Williams out with shoulder sprain
CLEVELAND -- Cavaliers starting point guard Mo Williams will miss at least one month with a sprained left shoulder, a major blow to the Eastern Conference's top team.
An MRI revealed the sprain and the Cavs said that Williams, who has played in 124 of a possible 125 games since joining Cleveland before last season, is projected to be out for the "next four to six weeks" -- a timetable that could keep him out until the first week in March.
Williams is the club's second-leading scorer and top playmaker other than LeBron James. His loss figures to test the Cavs like nothing else so far this season.
"It's huge," James said before Thursday's showdown with the Los Angeles Lakers. "The last two years a lot of the reason for the success we've had as a team is because Mo has been our point guard. He has been the guy that has kept us under wraps and played in almost every single game. When you lose an All-Star point guard it hurts. It hurts a lot.
"Guys got to step up. Guys have no choice but to step up."
Williams injured his shoulder in Tuesday night's win over Toronto when he reached for a steal in the third quarter and banged into a few Raptors players. He was taken to the locker room for an examination and treatment before returning to the floor and making a key 3-pointer in the fourth quarter.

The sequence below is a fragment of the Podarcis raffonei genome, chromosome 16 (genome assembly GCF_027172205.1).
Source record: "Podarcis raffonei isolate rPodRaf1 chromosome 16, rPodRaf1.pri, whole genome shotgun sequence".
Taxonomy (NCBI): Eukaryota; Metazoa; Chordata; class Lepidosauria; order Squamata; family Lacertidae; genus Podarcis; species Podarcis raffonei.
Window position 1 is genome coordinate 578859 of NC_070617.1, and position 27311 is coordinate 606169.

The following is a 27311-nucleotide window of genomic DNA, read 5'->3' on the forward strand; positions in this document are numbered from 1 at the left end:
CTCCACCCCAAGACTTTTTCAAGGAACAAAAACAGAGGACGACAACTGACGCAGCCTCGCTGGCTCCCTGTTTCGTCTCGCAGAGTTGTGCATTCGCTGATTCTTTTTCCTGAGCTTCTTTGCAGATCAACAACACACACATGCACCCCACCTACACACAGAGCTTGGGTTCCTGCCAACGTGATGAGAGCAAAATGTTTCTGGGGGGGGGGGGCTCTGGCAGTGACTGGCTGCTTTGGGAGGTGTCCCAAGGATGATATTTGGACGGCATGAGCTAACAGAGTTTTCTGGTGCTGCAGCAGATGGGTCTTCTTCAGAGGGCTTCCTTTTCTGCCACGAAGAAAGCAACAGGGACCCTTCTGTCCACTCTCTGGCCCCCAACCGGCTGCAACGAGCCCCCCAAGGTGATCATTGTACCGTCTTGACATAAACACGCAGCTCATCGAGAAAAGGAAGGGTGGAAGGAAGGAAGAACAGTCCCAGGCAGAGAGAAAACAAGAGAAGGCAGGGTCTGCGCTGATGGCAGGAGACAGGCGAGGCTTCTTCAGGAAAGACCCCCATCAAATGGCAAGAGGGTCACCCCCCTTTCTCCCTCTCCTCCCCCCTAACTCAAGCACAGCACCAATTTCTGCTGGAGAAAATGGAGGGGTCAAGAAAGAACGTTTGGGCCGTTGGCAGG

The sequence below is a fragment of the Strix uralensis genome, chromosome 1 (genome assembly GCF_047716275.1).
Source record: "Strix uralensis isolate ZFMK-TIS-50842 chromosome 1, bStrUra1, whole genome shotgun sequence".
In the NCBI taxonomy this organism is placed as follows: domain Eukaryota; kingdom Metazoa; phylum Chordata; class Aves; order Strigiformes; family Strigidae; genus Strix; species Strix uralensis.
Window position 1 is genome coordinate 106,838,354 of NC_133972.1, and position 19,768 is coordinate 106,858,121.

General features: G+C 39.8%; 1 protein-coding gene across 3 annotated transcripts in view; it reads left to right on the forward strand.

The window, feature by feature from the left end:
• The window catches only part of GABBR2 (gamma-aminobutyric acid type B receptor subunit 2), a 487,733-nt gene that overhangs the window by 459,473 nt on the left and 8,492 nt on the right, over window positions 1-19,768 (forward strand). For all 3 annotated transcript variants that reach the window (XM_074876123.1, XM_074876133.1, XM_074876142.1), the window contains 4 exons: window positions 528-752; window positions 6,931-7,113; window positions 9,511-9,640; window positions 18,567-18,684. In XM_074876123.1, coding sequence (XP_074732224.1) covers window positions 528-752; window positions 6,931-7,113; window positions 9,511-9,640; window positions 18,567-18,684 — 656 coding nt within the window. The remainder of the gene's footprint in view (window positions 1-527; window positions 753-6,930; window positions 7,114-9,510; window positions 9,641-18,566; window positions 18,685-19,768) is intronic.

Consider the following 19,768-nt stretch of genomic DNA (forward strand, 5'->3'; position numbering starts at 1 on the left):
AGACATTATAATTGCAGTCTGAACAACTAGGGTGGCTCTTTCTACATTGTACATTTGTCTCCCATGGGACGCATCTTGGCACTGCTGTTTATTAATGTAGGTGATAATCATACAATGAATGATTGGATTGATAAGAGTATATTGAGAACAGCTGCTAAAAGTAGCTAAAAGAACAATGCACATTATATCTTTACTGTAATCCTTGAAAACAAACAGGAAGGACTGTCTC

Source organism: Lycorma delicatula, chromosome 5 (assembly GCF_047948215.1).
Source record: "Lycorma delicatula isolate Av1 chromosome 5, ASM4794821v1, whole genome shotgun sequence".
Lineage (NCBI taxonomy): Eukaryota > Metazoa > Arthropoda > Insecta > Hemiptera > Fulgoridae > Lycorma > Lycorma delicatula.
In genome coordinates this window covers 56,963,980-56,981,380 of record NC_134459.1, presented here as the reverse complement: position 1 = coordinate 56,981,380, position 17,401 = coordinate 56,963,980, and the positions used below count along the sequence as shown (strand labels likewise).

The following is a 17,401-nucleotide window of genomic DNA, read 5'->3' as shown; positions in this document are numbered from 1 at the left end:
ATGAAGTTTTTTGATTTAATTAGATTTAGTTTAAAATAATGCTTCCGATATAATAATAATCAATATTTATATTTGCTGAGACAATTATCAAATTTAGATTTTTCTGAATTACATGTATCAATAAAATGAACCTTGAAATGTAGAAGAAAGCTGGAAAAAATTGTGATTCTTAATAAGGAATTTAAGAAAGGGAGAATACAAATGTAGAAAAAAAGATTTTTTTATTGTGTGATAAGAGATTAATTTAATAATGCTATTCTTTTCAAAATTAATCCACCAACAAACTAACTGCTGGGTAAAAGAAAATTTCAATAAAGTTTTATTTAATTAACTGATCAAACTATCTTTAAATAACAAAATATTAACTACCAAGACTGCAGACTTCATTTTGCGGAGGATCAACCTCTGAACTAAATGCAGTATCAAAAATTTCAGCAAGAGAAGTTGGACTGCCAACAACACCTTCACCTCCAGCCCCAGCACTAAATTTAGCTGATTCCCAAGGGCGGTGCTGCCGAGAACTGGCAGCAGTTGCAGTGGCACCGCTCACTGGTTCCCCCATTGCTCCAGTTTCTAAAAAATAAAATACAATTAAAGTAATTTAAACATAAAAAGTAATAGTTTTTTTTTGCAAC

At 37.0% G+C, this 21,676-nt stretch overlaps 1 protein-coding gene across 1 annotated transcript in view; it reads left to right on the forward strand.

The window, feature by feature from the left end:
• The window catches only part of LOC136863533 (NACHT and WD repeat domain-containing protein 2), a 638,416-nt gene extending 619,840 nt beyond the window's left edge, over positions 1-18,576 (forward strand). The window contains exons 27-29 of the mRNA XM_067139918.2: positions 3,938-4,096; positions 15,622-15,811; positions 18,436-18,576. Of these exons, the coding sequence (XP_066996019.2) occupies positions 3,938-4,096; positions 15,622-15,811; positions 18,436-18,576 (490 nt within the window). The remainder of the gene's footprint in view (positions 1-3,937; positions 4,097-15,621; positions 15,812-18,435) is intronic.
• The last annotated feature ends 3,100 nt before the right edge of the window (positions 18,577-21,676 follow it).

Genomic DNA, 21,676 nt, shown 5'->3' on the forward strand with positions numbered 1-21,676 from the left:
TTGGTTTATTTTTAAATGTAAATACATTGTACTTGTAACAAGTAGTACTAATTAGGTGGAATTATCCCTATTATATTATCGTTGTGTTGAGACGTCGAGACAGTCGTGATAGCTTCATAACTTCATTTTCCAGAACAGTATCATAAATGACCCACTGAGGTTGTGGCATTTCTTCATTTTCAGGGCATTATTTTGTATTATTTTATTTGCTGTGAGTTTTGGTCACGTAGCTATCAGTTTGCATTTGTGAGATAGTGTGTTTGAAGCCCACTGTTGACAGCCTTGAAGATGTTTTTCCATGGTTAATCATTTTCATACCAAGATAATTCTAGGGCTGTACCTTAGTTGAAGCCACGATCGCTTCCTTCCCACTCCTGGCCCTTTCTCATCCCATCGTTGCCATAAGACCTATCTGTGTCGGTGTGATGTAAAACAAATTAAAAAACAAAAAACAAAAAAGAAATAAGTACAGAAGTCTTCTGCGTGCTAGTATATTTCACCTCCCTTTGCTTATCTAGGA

Cleveland coach Mike Brown said it is his understanding that rest should take care of Williams' injury. It's not likely he will need surgery.
On Tuesday, the Cavs initially said Williams had sustained a strain, but changed the diagnosis to a sprain, which indicates there is a tear in the shoulder.
Williams, who was an All-Star last season -- his first with Cleveland -- scored a team-high 28 points in the Cavaliers' Christmas Day win over the Lakers.
Delonte West, who is more of a shooting guard, will start in place of Williams and Daniel Gibson will return to the rotation after having his minutes reduced in recent weeks. West will be making his first start this season.
"It's tough," Brown said. "But we feel like we have a deep team. It's unfortunate Mo got hurt because he was playing really well for us and was in a rhythm. We have to see if we can hold the fort down until he's able to come back."
Losing Williams will hurt the Cavs in a variety of ways. He is one of the NBA's best three-throw (90 percent) and 3-point shooters (43 percent).
Cleveland (32-11) entered Thursday's game against the Lakers with a 3½-game lead over Boston for the East's best record.
Copyright 2010 by The Associated Press
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